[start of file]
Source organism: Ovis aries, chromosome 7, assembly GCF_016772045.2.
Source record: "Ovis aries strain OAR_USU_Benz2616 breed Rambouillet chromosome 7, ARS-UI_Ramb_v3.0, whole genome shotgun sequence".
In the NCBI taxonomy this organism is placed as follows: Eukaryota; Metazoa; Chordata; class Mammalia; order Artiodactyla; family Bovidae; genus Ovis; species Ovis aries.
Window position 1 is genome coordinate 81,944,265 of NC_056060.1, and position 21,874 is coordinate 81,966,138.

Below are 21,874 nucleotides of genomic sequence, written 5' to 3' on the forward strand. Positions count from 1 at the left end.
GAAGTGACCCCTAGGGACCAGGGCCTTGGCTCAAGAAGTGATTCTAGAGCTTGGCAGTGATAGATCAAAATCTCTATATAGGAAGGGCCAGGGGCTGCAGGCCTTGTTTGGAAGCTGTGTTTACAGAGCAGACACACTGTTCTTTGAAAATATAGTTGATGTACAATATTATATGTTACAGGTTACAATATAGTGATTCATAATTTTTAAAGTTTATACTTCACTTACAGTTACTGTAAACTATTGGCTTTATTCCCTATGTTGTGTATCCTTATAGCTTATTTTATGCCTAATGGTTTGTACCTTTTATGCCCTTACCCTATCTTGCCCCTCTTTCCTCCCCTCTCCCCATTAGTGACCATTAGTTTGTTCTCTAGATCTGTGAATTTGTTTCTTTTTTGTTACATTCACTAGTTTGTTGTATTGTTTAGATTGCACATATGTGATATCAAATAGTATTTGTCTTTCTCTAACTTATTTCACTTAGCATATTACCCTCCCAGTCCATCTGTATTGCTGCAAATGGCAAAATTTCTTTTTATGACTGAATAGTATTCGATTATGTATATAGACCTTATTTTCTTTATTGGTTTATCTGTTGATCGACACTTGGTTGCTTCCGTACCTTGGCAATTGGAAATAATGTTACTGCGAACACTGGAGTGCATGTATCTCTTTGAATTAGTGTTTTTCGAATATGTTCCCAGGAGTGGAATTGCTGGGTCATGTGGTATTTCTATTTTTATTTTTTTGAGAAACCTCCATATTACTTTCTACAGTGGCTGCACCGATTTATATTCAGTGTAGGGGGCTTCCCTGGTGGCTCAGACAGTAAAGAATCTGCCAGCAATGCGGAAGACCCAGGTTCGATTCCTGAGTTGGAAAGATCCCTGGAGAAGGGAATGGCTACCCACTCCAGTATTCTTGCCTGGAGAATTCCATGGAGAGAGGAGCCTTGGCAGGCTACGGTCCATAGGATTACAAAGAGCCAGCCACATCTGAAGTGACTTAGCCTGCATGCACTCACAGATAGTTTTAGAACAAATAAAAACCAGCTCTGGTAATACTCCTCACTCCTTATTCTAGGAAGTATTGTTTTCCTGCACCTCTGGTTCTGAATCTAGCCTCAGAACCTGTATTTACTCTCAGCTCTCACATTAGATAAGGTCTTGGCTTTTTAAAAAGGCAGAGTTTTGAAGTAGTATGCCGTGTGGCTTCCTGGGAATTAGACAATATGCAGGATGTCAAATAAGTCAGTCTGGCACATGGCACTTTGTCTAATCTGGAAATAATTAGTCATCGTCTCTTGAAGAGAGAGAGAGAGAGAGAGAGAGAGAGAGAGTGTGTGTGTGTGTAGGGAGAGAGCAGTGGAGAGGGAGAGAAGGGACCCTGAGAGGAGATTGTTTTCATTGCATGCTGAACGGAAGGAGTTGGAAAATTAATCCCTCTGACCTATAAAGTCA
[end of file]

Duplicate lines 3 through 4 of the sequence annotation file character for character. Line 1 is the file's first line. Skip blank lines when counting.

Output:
In the NCBI taxonomy this organism is placed as follows: Eukaryota; Metazoa; Chordata; class Mammalia; order Artiodactyla; family Bovidae; genus Ovis; species Ovis aries.
Window position 1 is genome coordinate 81,944,265 of NC_056060.1, and position 21,874 is coordinate 81,966,138.